Copeland & Garrett designs

This fascinating pattern is titled ‘Herculaneum’ – refering of course to the Roman town covered in ash and hot mud by the eruption of Mount Vesuvius in 79 AD. However, the designs are not Roman, but Greek. It illustrates the blurring of the Classical World that the Victorians perpetrated.
Copeland & Garrett was a partnership in Staffordshire which began in 1833, and ended in 1847. (having taken over Spode in 1833, and using the mark ‘Late Spode’ – while post-1847 it is just ‘Copeland & Sons’ – with the Spode name only being revived again for production in 1970)

This pair of Copeland & Garrett covered pots below are large examples of the ‘Greek Revival’ style, bearing some quirky figures of vaguely Roman style, repeating patterns taken from Greek 5th century BC ‘Black Figure’ ceramics, and using a printed outline which was then filled in with enamels. They also imitated the Greek added decoration, where white would be added over the top to define details. The result is certainly eye-catching – although nothing like anything the Greeks would have made. The ‘winged dog’ featured at the top of the page is a Whippet, given wings!

Copeland+Garrett ‘Greek Revival’ earthenwares of the 1840’s
Copeland & Garrett pat. 5292

The marks on this pair of covered jars allow us to date them quite precisely – while the ‘Copeland’ mark appears on three pieces, there is also the mark of the earlier partnership on one lid, ‘Copeland & Garrett’. This partnership – and mark – changed in 1847, meaning the pieces must have been made after this name-change, but not too long as there was one piece still waiting to be decorated in the workshop storehouse – the lid.
Circa 1848 is the most probable date.

The ‘New Blanche’ was the name they gave to their white earthenware body, although it is not often seen marked like this.

Another trend in ceramics was to imitate the ‘Red Figure’ wares of Greece dating to the 4th century BC. These involved a black ground with the figures reserved to show the body colour through. The majority of pieces we see are from the firm of F & R Pratt. This firm had been printing on ceramics since the early Victorian period (c. 1847), and became especially famous for embracing the newly developed method of printing several separate colours onto one piece to provide full-colour ‘painterly’ decoration. Most famous of these wares are the ‘pot-lids’ – basically colourful throw-away containers made for various products such as ‘fish paste’ and ‘bear grease’.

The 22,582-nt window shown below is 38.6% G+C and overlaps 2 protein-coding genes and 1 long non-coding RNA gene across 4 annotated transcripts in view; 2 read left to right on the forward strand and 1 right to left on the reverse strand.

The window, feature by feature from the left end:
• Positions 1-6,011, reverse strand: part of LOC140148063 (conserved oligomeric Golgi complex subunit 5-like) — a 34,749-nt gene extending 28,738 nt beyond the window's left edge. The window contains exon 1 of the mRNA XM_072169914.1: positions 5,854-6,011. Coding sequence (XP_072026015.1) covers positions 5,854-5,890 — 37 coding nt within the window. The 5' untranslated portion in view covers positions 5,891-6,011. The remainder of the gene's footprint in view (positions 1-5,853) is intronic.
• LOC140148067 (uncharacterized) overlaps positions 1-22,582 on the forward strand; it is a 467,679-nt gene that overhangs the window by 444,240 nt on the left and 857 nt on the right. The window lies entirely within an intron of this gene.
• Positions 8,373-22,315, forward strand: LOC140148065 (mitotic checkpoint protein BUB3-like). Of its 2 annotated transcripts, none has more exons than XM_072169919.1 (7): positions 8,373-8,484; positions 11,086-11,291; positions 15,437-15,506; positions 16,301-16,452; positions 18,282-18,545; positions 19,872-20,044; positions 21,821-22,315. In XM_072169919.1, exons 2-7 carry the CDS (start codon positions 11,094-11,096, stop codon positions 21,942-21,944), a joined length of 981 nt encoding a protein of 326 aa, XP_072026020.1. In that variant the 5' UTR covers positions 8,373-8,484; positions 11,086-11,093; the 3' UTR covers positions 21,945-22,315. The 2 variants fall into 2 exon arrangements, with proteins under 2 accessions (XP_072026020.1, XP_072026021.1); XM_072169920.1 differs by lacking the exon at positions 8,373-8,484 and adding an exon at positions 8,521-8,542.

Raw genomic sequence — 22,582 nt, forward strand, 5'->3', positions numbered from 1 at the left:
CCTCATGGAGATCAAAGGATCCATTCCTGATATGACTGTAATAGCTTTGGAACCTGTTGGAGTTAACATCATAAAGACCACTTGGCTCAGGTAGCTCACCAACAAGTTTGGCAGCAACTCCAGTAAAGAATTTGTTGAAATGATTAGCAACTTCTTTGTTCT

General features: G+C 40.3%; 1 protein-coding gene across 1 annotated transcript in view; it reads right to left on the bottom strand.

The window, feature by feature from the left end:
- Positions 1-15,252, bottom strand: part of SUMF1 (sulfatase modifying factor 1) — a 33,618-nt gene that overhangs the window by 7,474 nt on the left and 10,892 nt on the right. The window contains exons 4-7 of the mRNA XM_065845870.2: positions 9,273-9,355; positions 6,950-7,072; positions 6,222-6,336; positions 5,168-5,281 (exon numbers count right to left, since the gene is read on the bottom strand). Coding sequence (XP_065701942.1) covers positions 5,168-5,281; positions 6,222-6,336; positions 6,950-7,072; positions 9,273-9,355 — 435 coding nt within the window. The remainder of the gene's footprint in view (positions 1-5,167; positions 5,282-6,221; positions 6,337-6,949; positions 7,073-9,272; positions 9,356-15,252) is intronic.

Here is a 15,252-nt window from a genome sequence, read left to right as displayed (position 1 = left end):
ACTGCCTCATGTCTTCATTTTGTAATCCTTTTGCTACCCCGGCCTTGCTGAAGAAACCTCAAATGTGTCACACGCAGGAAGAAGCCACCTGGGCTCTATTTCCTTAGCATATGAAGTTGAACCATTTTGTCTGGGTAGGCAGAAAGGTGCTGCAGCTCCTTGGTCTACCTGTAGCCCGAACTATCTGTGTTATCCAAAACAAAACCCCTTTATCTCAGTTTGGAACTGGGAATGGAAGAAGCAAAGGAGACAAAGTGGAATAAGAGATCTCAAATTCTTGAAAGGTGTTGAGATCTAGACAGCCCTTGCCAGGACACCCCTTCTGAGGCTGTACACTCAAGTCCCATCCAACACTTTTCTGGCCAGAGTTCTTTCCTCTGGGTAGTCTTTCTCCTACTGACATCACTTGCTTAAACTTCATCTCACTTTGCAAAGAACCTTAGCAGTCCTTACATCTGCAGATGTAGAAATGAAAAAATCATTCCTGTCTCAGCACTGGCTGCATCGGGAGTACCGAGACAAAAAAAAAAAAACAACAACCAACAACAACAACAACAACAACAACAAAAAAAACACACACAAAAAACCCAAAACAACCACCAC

Pratt-Maws Old Greek wares
Pratt-Maws ‘Old Greek’ wares, early 20th century

In the 1880s, they started creating Classical printed designs faithful to the prints of John Flaxman from 50 years earlier, accurately naming it ‘Old Greek’. The body isn’t expensive, being a thick white earthenware, and the printing process meant unskilled workers could apply the finely detailed designs quickly as a transfer – and then background would simply be coloured in with black glaze. The result was a pleasing ‘classic’ design, faithful to the ancient Greek aesthetics – produced cheaply, sold for a bargain price, and very popular for a long time. If you check below you’ll see the prices are still very tempting!


Later on, they allowed the Shropshire firm Maw & Co to print the designs. Best known for tiles, this large firm had the ability to produce vast quantities of the design, which continued for many decades, well into the 20th century. As a result, we see a lot of these pieces that were imported into Australia 1900-1920 as useful, decorative wares. These later pieces are easily identified by the rather splendid large ‘Discus Thrower’ mark printed beneath most pieces.

These interesting but inexpensive earthenwares come in a large number of shapes & sizes, from teapots to ashtrays. The ‘Old Greek’ designs clearly illustrate the idea of ‘mass produced culture’, which seems to have been extremely popular in Australia at the time, being so far away from the European cultural centers with their classical past. Our ancestors enjoyed a bit of Classicism around the house – and so do we still today!


Fresh Greek Revival Stock